We’re in the midst of a battle of the power – but how did we get here, and will it ever end?
Walk into a BMW dealership asking for a 150kW car in 2017 and the salesperson will probably hand you the key to a 320d. If you did the same back in 1979 they’d have put you behind the wheel of an E12-generation M535i, packing six cylinders and 3.5 litres, and sitting below only the M1 in BMW’s hierarchy.
When it arrives later this year, the M535i’s descendant – the F90-generation M5 – will make something north of 450kW, enabling it to compete in a segment where such figures are becoming the norm, having long ago climbed above 225, 300 and even 375kW.
It’s the same story in virtually every other sector in the performance-car market: cars now make three times (or more) the power that their contemporaries did just four decades ago, but do so with greater reliability and astounding ease of use. In the last decade in particular, technological advancements have resulted in some astonishing numbers, aided by sophisticated electronic-control systems, tyre advancements and, in some cases, electric motors – to assist or even power the car outright.
Hot hatch’s have brought some of these developments within reach of the greatest number of people. Time was when you could dethrone traditional sports cars with a small three or five-door model by simply dropping in a larger engine – preferably with fuel-injection, though forced induction briefly found favour in the 1980s. Sixteen-valve heads soon put a stop to that, and variable valve timing (and lift, as in Honda’s VTEC engines) took things further still – in 1999, 130kW seemed an astonishing amount in a small car like a Renault Clio. The first Focus RS set the template for the modern era, though, making over 160kW from its turbocharged four-cylinder: today’s equivalents now send another 50 per cent to the front wheels alone.
A history of sports saloons is ostensibly a history of BMW’s M5, with both cylinder count and capacity increases ensuring outputs have climbed steadily since the mid-1970s. Forced induction features in this category too. Both the Lotus Carlton and the supercharged Jaguar XJR knocked BMW off its perch in power terms, but the E60 M5’s staggering 5-litre naturally aspirated V10 lifted the class straight into supercar territory in 2004. Since then, turbocharging has been the go-to when reaching for the 450kW mark, but cars such as the 500kW Porsche Panamera Turbo S E-Hybrid and 445kW Tesla Model S P100D have shown the potential of electric power – and not just to reduce emissions.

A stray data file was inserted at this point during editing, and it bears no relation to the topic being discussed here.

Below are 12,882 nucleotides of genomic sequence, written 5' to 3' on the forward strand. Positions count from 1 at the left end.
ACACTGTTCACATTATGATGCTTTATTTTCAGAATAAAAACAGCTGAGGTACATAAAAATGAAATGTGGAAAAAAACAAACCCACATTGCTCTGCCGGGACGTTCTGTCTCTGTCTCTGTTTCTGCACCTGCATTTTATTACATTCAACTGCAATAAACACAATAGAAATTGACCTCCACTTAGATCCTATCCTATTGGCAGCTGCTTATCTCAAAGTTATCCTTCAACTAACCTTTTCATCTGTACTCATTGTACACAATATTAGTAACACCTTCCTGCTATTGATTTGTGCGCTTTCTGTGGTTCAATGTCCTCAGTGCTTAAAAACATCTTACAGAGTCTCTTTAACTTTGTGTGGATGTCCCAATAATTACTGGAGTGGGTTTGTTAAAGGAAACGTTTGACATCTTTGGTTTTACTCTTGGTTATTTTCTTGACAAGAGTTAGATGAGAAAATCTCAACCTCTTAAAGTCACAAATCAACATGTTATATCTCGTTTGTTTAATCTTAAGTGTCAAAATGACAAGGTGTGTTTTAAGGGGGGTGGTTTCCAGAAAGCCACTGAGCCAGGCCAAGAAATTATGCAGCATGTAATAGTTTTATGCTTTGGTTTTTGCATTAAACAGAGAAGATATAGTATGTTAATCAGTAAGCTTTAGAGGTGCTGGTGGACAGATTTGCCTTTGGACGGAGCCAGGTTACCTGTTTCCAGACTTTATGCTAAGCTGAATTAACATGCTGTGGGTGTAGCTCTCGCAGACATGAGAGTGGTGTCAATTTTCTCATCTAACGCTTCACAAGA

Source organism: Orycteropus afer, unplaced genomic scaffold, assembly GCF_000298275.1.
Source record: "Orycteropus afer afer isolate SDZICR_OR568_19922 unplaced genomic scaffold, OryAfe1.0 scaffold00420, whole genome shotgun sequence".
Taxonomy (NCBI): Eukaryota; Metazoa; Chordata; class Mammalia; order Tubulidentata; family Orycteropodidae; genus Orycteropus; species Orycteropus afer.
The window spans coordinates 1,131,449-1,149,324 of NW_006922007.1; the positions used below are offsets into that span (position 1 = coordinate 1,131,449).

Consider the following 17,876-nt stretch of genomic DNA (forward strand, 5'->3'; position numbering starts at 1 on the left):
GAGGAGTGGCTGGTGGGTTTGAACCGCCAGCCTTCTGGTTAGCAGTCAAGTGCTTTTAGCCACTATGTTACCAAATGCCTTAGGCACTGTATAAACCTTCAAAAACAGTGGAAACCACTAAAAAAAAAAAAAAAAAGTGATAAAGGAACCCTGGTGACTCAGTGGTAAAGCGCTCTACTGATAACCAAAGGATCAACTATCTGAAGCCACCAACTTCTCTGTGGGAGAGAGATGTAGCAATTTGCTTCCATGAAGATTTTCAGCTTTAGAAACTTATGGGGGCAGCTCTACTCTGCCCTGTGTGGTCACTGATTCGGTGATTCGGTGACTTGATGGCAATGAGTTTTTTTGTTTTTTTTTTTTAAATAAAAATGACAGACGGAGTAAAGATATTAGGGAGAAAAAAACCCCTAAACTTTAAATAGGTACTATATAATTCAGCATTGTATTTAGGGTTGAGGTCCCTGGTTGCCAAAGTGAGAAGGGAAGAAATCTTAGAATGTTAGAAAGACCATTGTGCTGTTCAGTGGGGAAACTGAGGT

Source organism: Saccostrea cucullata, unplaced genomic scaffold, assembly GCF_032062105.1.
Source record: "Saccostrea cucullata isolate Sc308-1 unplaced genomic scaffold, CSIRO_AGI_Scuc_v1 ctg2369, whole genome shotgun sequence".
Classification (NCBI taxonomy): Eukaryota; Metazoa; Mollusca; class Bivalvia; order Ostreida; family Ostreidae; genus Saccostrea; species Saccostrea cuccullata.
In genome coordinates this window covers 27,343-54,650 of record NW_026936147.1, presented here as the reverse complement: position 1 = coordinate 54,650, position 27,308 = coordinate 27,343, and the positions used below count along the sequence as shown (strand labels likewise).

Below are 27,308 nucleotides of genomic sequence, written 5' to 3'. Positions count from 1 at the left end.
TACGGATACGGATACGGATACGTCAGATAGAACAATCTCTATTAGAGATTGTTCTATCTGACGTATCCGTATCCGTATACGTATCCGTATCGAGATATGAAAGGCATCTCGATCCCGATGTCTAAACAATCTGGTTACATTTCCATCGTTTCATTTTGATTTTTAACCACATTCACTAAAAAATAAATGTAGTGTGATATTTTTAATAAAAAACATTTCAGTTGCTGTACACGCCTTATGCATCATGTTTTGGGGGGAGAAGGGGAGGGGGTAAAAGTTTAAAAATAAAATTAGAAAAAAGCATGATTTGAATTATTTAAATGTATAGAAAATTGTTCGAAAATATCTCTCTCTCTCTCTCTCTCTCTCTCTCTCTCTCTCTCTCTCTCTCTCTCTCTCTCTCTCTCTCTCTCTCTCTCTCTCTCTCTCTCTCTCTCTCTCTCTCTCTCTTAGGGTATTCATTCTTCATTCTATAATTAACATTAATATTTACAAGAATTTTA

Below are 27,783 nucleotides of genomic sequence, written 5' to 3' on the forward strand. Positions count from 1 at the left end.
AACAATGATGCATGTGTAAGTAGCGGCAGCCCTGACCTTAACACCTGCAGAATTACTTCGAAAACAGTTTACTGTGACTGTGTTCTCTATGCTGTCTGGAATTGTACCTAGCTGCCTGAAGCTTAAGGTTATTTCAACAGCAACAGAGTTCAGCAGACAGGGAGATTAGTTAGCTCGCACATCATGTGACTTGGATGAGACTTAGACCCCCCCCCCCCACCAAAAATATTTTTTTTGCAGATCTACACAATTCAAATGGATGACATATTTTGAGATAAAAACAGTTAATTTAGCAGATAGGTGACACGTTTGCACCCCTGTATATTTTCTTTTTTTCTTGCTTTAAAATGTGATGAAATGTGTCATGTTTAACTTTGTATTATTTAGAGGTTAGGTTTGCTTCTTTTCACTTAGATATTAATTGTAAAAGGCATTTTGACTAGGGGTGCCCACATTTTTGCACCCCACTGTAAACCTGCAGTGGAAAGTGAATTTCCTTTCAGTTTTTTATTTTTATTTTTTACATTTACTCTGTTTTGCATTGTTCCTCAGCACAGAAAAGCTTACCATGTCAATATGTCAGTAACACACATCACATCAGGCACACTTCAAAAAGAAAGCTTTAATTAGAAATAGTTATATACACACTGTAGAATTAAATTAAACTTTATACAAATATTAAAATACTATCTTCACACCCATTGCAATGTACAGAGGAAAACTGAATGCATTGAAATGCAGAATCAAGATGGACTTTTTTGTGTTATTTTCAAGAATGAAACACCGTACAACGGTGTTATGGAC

Electric power has also come to define the supercar class. It didn’t start that way – back in the 1970s, Lamborghini needed nothing more than a 3.9-litre V12 to make its cars among the fastest on the planet. Ferrari countered with the turbocharged 288 GTO, but it was 1987’s famous F40 that moved the game on: 2.9 litres, eight cylinders and a pair of turbochargers made for a mighty (and conservatively quoted) 350kW. Bugatti then took things further with the quad-turbocharged EB110, but neither could compare with what upstart McLaren had in store. Its BMW-supplied, naturally aspirated V12 produced 470kW, helping to make the F1 it resided in arguably the first example of what we now call a hypercar. Just over a decade later Bugatti’s Veyron breached the 1000 PS (735kW) mark with its 8-litre, quad-turbo W16. Since then, the race towards 1,100kW has been rapid, with either electric power or turbocharging – normally both – taking hypercars to new heights.
By contrast, sports cars have moved at a slower pace. Porsche’s Boxster provides a good indication of two-seaters in recent times, starting with 160kW in 1996 and rising to a turbocharged 260kW in the new 718 Boxster S, but weight, as well as power, has influenced performance in this category. The 60kW Morgan 3 Wheeler is less potent than a 1974 MGB but a great deal faster, while Alfa Romeos 4C Spider makes less power than a TVR Griffith from 1992, but still gets to 100kph a few tenths quicker.
And what about performance coupes? These could also be traced through a Porsche lineage in the form of the 911, but with the likes of Nissan’s GTR, Audi’s R8 and, of course, BMW’s M3, it certainly hasn’t completely dominated this class – on paper, at least.
The fact is cars have seriously progressed over the last 40 years, especially in the last 10 years and incredibly in the most recent 5. Its worth taking a moment to ponder where this is all heading…